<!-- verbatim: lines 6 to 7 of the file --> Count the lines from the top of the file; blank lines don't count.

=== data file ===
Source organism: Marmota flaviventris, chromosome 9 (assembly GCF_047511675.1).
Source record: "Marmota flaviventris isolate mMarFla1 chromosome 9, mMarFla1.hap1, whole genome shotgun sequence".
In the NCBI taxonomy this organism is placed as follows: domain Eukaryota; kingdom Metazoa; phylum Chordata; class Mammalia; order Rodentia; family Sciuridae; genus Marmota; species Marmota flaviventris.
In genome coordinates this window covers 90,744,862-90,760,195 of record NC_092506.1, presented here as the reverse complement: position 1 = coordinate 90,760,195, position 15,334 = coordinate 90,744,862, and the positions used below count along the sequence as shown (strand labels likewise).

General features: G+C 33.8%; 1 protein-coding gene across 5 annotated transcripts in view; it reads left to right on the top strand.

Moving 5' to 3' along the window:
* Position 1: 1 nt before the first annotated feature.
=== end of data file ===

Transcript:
Moving 5' to 3' along the window:
* Position 1: 1 nt before the first annotated feature.